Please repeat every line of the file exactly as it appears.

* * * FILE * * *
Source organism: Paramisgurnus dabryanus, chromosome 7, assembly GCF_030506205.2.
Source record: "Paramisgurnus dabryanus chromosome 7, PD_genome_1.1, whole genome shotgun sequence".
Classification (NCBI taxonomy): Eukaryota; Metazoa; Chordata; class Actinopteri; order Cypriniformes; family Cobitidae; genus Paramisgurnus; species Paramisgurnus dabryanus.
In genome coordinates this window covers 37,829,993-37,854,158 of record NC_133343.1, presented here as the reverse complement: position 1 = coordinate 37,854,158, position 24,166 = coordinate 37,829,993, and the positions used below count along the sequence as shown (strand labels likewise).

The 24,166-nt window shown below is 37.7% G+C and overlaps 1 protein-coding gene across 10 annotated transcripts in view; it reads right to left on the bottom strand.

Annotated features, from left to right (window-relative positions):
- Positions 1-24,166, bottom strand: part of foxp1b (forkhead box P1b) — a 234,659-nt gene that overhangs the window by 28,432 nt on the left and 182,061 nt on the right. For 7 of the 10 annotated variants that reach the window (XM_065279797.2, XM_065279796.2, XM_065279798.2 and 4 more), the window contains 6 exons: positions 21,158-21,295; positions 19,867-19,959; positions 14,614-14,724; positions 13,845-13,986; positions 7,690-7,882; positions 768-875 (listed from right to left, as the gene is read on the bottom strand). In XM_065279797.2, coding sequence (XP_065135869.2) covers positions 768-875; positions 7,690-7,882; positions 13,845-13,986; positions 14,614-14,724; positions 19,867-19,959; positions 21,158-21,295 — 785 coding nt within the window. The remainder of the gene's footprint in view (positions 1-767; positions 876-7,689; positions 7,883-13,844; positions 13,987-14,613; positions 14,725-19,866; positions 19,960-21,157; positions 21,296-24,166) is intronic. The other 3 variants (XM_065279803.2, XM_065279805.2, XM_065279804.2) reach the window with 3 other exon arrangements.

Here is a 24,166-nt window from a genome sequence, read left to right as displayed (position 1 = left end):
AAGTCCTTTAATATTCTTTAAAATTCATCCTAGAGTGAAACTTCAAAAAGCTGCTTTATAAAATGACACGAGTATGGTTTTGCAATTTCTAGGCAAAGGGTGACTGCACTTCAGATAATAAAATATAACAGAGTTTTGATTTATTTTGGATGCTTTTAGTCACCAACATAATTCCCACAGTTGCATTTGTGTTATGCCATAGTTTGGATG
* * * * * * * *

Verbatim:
Source organism: Paramisgurnus dabryanus, chromosome 7, assembly GCF_030506205.2.
Source record: "Paramisgurnus dabryanus chromosome 7, PD_genome_1.1, whole genome shotgun sequence".
Classification (NCBI taxonomy): Eukaryota; Metazoa; Chordata; class Actinopteri; order Cypriniformes; family Cobitidae; genus Paramisgurnus; species Paramisgurnus dabryanus.
In genome coordinates this window covers 37,829,993-37,854,158 of record NC_133343.1, presented here as the reverse complement: position 1 = coordinate 37,854,158, position 24,166 = coordinate 37,829,993, and the positions used below count along the sequence as shown (strand labels likewise).

The 24,166-nt window shown below is 37.7% G+C and overlaps 1 protein-coding gene across 10 annotated transcripts in view; it reads right to left on the bottom strand.

Annotated features, from left to right (window-relative positions):
- Positions 1-24,166, bottom strand: part of foxp1b (forkhead box P1b) — a 234,659-nt gene that overhangs the window by 28,432 nt on the left and 182,061 nt on the right. For 7 of the 10 annotated variants that reach the window (XM_065279797.2, XM_065279796.2, XM_065279798.2 and 4 more), the window contains 6 exons: positions 21,158-21,295; positions 19,867-19,959; positions 14,614-14,724; positions 13,845-13,986; positions 7,690-7,882; positions 768-875 (listed from right to left, as the gene is read on the bottom strand). In XM_065279797.2, coding sequence (XP_065135869.2) covers positions 768-875; positions 7,690-7,882; positions 13,845-13,986; positions 14,614-14,724; positions 19,867-19,959; positions 21,158-21,295 — 785 coding nt within the window. The remainder of the gene's footprint in view (positions 1-767; positions 876-7,689; positions 7,883-13,844; positions 13,987-14,613; positions 14,725-19,866; positions 19,960-21,157; positions 21,296-24,166) is intronic. The other 3 variants (XM_065279803.2, XM_065279805.2, XM_065279804.2) reach the window with 3 other exon arrangements.

Here is a 24,166-nt window from a genome sequence, read left to right as displayed (position 1 = left end):
AAGTCCTTTAATATTCTTTAAAATTCATCCTAGAGTGAAACTTCAAAAAGCTGCTTTATAAAATGACACGAGTATGGTTTTGCAATTTCTAGGCAAAGGGTGACTGCACTTCAGATAATAAAATATAACAGAGTTTTGATTTATTTTGGATGCTTTTAGTCACCAACATAATTCCCACAGTTGCATTTGTGTTATGCCATAGTTTGGATG